anonymous
  • anonymous
That's what I was planning to do, graph it to show the intervals and when it increase and decreases.
anonymous
  • anonymous
I looked up how to do it on the web! I tried but honestly I'm not to this yet but I wanted to help you. I'm sorry that's how it taught me I am strugling o understand... :( I'm sorry
anonymous
  • anonymous
It's cool, I am working through it. The points above the x-axis is where it is moving to the right, and the points below it is when it's too the left.
anonymous
  • anonymous
Oh... That's Helpful.
anonymous
  • anonymous
@IrishBoy123 what does the graph of the integral represent? displacement?
IrishBoy123
  • IrishBoy123
yes!!! displacement!! very important distinction
anonymous
  • anonymous
Ok so I would use that for the last part right?
anonymous
  • anonymous
Only problem now is the 4th one.
anonymous
  • anonymous
Ohhhhh
anonymous
  • anonymous
Derivative of velocity is equal to acceleration.
IrishBoy123
  • IrishBoy123
the distance is the area under the blue graph https://www.desmos.com/calculator/el3uwmejba there are a number of ways to get to it, i'm sure i don't know if you are integration but where as \(d(t) = \int dt \qquad v(t)\) \(|d(t)| = \int dt \qquad |v(t)|\) another reason why the plot is so useful.
IrishBoy123
  • IrishBoy123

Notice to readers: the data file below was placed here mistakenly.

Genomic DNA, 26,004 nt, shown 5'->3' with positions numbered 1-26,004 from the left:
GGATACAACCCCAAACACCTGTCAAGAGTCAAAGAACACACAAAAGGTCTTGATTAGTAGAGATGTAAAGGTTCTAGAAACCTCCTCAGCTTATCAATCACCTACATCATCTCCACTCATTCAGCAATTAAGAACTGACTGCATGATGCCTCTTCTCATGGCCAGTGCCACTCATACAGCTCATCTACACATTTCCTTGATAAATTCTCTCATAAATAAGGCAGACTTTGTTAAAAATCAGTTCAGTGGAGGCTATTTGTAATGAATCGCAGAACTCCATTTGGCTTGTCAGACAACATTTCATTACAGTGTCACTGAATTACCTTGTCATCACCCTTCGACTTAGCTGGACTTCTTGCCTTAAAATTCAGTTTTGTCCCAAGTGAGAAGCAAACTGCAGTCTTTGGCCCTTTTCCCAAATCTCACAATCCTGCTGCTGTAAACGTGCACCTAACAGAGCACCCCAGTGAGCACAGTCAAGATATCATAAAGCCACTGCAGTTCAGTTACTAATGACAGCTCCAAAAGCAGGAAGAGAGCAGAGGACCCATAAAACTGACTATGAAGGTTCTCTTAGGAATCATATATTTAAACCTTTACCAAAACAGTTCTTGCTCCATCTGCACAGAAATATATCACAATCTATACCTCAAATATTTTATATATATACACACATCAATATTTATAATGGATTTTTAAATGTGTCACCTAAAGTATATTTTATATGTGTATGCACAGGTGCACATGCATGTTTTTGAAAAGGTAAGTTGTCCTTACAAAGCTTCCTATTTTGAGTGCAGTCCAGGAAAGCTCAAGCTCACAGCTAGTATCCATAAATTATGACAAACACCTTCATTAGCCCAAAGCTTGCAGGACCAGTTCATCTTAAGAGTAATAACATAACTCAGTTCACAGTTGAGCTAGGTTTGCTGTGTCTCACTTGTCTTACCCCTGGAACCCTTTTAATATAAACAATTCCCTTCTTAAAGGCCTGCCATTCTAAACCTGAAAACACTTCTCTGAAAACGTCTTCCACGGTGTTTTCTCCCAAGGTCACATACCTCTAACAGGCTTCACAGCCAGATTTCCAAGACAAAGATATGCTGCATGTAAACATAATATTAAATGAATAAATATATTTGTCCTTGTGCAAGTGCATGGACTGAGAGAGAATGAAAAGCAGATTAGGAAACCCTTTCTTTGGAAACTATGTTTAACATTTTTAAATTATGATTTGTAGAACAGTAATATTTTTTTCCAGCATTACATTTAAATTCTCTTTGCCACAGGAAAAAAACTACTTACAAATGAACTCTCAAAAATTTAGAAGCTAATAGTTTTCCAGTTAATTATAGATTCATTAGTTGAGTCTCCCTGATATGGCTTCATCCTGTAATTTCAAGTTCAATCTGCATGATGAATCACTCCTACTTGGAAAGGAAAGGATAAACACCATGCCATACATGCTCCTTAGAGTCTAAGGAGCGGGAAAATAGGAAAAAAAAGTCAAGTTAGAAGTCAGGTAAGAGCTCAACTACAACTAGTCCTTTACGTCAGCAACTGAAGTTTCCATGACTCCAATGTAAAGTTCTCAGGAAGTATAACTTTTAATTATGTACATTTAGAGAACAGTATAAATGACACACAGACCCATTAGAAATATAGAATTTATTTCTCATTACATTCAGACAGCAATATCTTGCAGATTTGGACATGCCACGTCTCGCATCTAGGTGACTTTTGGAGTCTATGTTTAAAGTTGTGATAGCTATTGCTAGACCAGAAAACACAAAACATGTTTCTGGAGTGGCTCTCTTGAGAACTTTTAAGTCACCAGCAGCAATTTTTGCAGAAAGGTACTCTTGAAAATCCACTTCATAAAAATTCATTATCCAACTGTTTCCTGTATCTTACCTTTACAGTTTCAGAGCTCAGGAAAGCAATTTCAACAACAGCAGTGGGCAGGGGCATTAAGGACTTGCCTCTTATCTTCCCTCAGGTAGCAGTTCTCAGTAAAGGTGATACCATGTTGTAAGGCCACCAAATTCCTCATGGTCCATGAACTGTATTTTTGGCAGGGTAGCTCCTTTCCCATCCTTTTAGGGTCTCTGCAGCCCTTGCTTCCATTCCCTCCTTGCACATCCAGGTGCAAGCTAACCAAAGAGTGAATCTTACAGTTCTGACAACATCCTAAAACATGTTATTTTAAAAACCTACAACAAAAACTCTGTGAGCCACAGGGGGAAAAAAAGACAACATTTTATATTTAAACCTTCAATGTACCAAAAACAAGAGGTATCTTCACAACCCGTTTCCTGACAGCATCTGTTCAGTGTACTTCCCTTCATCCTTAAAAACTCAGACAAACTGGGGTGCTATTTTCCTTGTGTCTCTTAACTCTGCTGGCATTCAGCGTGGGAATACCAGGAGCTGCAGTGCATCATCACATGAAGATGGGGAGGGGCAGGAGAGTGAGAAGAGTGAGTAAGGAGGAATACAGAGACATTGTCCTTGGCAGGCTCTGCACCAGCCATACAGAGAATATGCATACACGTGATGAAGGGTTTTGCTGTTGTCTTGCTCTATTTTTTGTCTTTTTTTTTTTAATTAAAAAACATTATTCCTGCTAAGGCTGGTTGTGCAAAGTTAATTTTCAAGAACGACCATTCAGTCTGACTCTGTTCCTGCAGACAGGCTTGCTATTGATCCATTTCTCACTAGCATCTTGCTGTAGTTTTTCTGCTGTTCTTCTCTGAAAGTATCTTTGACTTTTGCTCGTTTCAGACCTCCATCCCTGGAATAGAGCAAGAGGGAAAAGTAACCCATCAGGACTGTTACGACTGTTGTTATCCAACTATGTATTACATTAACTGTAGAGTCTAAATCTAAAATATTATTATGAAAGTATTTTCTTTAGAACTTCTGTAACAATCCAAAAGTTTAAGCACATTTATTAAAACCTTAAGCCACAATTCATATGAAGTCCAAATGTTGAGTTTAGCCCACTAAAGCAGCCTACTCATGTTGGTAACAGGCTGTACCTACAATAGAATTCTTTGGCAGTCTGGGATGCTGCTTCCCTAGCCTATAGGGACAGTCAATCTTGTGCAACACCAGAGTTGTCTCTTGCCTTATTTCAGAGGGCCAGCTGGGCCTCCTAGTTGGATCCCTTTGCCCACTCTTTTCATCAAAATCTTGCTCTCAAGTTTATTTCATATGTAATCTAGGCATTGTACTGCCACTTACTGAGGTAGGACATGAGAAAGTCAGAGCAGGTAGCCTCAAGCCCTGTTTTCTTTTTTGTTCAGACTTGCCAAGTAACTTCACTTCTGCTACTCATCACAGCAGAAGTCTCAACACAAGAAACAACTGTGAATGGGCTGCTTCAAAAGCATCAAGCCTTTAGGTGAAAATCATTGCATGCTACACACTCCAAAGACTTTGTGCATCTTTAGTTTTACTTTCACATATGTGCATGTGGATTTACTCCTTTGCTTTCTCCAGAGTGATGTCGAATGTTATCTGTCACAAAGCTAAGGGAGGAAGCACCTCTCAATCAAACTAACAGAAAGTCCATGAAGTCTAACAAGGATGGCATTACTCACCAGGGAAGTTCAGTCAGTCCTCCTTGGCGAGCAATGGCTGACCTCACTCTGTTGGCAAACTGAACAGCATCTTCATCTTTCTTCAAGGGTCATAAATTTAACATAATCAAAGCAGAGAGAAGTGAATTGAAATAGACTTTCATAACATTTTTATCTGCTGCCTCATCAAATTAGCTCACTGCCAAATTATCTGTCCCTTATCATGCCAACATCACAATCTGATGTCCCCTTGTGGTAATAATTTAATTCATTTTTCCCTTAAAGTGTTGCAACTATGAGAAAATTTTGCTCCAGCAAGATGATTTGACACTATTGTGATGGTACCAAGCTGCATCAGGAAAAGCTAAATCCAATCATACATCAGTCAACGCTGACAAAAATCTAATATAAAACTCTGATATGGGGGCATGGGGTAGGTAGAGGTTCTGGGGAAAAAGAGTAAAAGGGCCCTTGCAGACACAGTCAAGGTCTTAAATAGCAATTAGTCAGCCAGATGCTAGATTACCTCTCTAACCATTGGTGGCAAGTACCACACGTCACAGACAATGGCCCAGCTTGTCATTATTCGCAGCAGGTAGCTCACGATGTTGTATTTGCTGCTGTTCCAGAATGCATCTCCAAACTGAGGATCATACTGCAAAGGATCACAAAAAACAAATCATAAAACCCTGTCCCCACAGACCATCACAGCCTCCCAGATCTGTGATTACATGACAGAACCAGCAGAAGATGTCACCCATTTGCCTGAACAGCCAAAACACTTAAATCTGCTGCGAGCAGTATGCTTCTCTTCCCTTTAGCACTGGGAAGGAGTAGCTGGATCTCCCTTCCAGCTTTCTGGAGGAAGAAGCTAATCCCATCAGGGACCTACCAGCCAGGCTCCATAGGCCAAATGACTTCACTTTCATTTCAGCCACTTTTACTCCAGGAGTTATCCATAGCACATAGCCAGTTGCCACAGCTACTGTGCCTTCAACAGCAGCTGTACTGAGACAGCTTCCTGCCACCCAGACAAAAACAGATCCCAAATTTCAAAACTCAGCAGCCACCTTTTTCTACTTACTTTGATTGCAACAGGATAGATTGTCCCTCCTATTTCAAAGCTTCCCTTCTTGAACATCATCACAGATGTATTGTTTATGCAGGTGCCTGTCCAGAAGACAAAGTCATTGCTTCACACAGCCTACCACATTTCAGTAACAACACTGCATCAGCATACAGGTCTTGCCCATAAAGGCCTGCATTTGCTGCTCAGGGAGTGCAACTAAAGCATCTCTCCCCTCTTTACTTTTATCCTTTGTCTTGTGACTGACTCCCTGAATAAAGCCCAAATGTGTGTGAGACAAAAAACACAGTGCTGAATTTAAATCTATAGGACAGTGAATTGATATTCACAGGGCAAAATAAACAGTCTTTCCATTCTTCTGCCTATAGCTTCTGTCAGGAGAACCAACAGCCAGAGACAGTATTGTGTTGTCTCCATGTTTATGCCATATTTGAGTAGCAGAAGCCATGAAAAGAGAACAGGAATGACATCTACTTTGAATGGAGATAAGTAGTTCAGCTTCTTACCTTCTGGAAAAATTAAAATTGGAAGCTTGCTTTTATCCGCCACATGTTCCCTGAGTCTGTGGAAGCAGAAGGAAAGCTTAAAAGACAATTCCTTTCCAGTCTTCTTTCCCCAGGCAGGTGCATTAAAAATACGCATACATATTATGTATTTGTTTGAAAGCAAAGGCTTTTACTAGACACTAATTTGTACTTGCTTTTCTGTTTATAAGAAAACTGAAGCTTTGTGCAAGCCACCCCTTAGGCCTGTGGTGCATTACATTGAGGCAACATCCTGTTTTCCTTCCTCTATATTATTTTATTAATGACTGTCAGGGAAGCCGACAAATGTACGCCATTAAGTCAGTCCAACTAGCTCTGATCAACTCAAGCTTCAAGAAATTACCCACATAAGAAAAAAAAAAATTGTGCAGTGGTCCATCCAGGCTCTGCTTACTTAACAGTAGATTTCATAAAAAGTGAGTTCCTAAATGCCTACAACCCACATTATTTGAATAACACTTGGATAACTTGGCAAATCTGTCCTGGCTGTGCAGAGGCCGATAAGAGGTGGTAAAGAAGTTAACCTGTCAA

sic *integration* integrating
IrishBoy123
  • IrishBoy123
soz by 4th you meant "The time interval(s) when the particle is going faster slowing down " yes use the graph or differentiate and solve
IrishBoy123
  • IrishBoy123
gtg for a while you seem in command
anonymous
  • anonymous
Ight, just one more thing. Distance is always positive right?
anonymous
  • anonymous
Lel Pretty sure it is.
IrishBoy123
  • IrishBoy123
yes, it is a scalar.
IrishBoy123
  • IrishBoy123
ie no direction, like the boy band.....😁
anonymous
  • anonymous
Oh god.....that was terrible....
anonymous
  • anonymous
Still having trouble or did you bump it on accident?
anonymous
  • anonymous
Bumped for fun. I got this down.
anonymous
  • anonymous
@IrishBoy123 Can't I just split the intervals then add? Like from 0 to 3, 3 to 6, 6 to 8?
IrishBoy123
  • IrishBoy123
yup
anonymous
  • anonymous
That would give me distance correct?
IrishBoy123
  • IrishBoy123
yes
IrishBoy123
  • IrishBoy123
\[\text{Distance =} \int v + \int (-v) \text{[for when it's moving the other way]}+ \int v \qquad dt\]
anonymous
  • anonymous
That's what I'm talking about! That's great!
anonymous
  • anonymous
@IrishBoy123 35.667
anonymous
  • anonymous
No need for you to check, I use my calculator for that one :p
anonymous
  • anonymous
Fancy!
IrishBoy123
  • IrishBoy123
http://www.wolframalpha.com/input/?i=%5Cint_%7B0%7D%5E%7B3%7D+x%5E2-9x%2B18+dx+-%5Cint_%7B3%7D%5E%7B6%7D+x%5E2-9x%2B18+dx%2B%5Cint_%7B6%7D%5E%7B8%7D+x%5E2-9x%2B18+dx
IrishBoy123
  • IrishBoy123
are we all agreed?!?! 🎃
anonymous
  • anonymous
Yups only took 4hrs lel. Thanks for the help, really appreciate it. @IrishBoy123 @MaydayPaRAYde
anonymous
  • anonymous
:) That's awesome I'm Glad he was here to put you on the right track!
IrishBoy123
  • IrishBoy123
thanks you mayday and ephemera 🍓🍓🍓
anonymous
  • anonymous
You're Welcome :3